Q: What’s your writing process? Are you a plotter, or do you fly in the mist?
LFH: Great question. I’m 180 degrees from where I started. My first novel was carefully outlined, chapter by chapter. It was actually painful to write, and never got published. Over the years I learned why. I was “writing the outline” rather than “writing the story.” I was adhering to my take on the characters, rather than letting them lead the way. I know it sounds spooky, but it’s the truth. I had to learn to withdraw (at least consciously) from the process and trust that the characters would tell me where they wanted to go.
When I begin a novel, I usually have the set-up: who is murdered, when, and how. I think I know who did it, and I have several key scenes and issues (aka “tent-pole” scenes) in mind. But that’s about it. The rest of the book comes in pieces. And I’m very likely to change the murderer. In my current WIP, it’s changed four times. One thing I do find, however, is that I need to write in chronological order– I start at Chapter 1 and proceed to 50. Even if the book goes back into time, and chapters 10-20 take place 50 years before the others, I still need to write Chapters 1 through 9 before.
Which means I don’t really outline any more, but I do have “notes.” And sometimes I’ll write character backstories, if I’m not comfortable with the character I’m introducing. Very little of those backstories make it into the final product, but they are very useful in getting to know who I’m writing about.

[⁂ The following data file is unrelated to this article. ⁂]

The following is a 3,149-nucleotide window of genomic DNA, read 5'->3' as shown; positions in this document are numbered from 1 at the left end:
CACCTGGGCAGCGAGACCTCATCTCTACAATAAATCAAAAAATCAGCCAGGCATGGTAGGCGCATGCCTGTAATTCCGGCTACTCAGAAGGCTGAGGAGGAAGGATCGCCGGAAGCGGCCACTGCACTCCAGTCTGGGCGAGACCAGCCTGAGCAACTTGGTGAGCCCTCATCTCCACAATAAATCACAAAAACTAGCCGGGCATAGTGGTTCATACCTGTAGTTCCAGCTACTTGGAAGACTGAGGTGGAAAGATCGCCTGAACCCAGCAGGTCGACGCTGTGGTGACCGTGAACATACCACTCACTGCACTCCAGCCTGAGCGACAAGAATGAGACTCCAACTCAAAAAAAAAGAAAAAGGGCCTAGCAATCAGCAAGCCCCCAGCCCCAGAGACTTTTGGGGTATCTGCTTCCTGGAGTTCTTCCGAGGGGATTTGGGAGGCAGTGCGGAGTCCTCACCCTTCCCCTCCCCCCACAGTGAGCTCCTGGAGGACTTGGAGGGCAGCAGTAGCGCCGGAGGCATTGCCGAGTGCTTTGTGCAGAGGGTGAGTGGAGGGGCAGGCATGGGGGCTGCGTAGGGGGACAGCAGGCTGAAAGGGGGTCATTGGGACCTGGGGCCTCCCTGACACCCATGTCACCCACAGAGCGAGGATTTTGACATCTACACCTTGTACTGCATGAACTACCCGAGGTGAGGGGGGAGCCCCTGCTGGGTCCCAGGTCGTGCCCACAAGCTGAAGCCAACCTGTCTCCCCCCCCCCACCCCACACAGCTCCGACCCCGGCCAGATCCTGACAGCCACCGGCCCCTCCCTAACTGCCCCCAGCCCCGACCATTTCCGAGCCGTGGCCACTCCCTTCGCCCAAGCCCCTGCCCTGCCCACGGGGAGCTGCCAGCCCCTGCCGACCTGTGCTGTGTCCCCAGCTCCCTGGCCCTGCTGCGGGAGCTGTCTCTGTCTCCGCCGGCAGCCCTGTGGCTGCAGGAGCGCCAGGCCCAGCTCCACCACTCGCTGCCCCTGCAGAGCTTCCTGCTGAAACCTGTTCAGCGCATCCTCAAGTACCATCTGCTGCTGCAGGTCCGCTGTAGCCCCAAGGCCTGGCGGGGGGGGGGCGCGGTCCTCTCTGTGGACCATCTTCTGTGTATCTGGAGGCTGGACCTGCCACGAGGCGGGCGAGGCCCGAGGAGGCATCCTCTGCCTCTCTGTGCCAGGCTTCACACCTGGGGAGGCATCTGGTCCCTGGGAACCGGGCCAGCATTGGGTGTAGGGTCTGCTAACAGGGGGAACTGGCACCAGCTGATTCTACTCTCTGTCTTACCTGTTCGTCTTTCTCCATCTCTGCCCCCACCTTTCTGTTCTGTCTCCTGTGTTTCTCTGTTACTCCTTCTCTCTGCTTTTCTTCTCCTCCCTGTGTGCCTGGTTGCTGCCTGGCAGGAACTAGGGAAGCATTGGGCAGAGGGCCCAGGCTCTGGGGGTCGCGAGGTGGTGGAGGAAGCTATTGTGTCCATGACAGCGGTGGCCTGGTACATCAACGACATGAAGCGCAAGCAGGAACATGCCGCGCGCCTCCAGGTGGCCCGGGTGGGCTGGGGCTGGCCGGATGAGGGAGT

Q: In DOUBLEBACK, you use both third person and first person POV. Why did you decide to tell the story this way?
LFH: It wasn’t really a choice. As noted above, Ellie was always written in first person, Georgia in third. I tried writing Ellie in third person, just to be consistent, but her voice wasn’t the same. She lost too much of her wry, self-deprecating humor. So I decided to go with her “as is.” Purists might complain, but her personality required it. Georgia is more guarded, cautious, and not anxious to let others know her quickly, so the slight distance that third person provides was the right choice for her. I figured if Robert Crais could do it in LA Requiem, which I believe won the Edgar for Best Novel, I could too.
Q: DOUBLEBACK moves from the world of banking to the U.S./Mexican border and touches diverse topics as the Iraq War and corporate farming. What sorts of research did you undertake for the novel? Where do writers need to draw the line when it comes to research?
LFH: I was a history major in college, and I went on to work in broadcast news, so research is fun for me. In fact, I could research all day. All the time. I love the idea of learning something every day. Sometimes being overwhelmed with that knowledge. So you’ll never hear a complaint about too much research from me. The internet has made research so much easier now. It’s pretty amazing, actually, to think that what once took weeks can now be condensed to hours, sometimes minutes. I am on Google at least a dozen times a day, maybe more. And what Google doesn’t have, I order from the library or a bookstore. Everything I write is grounded in research. And often, what I learn helps advance the plot in a credible, authentic way.
At the same time, though, it bears remembering that we are writing fiction. I know other authors who claim not do to any research, and sometimes I can’t tell the difference between their work and mine, so your question is a good one. I don’t know the answer. I just know I’m comfortable doing my research. It helps enormously.
Click HERE for part two!
Photo Credit: Jason Creps.